Fort Sill maintains information blackout in wake of child sex abuse charges
By Phillip O'Connor | The Oklahoman | Published: January 14, 2013
One of four Fort Sill soldiers accused in the past seven months of sexual misconduct with a child is scheduled for trial Jan. 23.
1st Lt. Michael A. Chambers faces several charges, including sexual contact with a child under the age of 12 and sodomy.
The fort's commander, Maj. Gen. James “Mark” McDonald, declined to comment on the spate of such cases at the state's largest military installation. And continuing a policy McDonald implemented shortly after he took command last year, the post also declined to publicly release any information about the upcoming criminal proceedings.
In July, Sgt. Jason Harrod was convicted on charges including aggravated sexual assault after he impregnated his teenage foster daughter. Harrod was sentenced to 28 years confinement, reduction to the lowest rank and a dishonorable discharge.
Sgt. 1st Class James D. Gallup, is scheduled for trial later this month while the court-martial of Pfc. Christopher P. Havlock is set for March. Both face charges involving victims under the age of 12. Havlock's attorney declined to comment. The attorney representing both Chambers and Gallup did not return several phone calls.
In 2012, only 25 soldiers were court-martialed Army-wide on sexual assault charges involving a victim younger than 12. Three were acquitted.
The number of soldiers tried in civilian courts on similar charges could not immediately be determined. Soldiers convicted of sexual misconduct can be required to register as sex offenders.
After taking command of Fort Sill in May, McDonald instituted a series of policies that severely limits public access to information about soldiers accused of crimes.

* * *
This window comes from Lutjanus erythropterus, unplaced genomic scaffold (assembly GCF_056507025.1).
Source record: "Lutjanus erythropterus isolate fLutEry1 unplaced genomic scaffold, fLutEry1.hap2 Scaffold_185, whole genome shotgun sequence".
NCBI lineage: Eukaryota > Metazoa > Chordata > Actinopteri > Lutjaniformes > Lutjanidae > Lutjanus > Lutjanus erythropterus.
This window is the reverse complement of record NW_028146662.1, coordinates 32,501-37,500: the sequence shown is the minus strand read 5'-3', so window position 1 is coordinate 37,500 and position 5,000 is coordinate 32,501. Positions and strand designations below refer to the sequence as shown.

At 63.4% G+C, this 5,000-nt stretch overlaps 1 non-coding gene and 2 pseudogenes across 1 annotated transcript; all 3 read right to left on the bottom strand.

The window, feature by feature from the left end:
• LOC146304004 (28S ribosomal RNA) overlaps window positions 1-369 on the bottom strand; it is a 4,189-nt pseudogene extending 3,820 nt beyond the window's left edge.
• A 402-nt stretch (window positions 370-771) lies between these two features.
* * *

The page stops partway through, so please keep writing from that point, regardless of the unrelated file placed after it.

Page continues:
In November, citing “firm guidance” from the chain of command, the fort's public affairs office announced it no longer would make “charge sheets” available until after a court-martial's conclusion.
Charge sheets contain basic information about a defendant, such as their name, rank and time in service, as well as some basic facts about the alleged crime.
The new policy is equivalent to a civilian court refusing to provide detailed charges against a defendant until after a trial is completed.
Even then, some of the information, including the names of witnesses, co-conspirators and victims is redacted.
Retired Maj. Gen. John Altenburg, former deputy judge advocate general of the Army, said work is under way at the Pentagon to develop policies governing the public release of charge sheets. Currently, only the Navy has a policy, which calls for charge sheets to be released at arraignment, he said.
“I don't know what the circumstances are at Fort Sill, but I believe generally that transparency in these matters is important for the system,'' said Altenburg, who oversaw more than 1,800 military and civilian attorneys and 3,000 National Guard and Army Reserve attorneys worldwide.
“It's important so that the citizens we represent and the citizens we defend understand how our process works and that it is, in fact, fair and just. I'm proud of the system. It's a good system, and there's no reason to hide it.”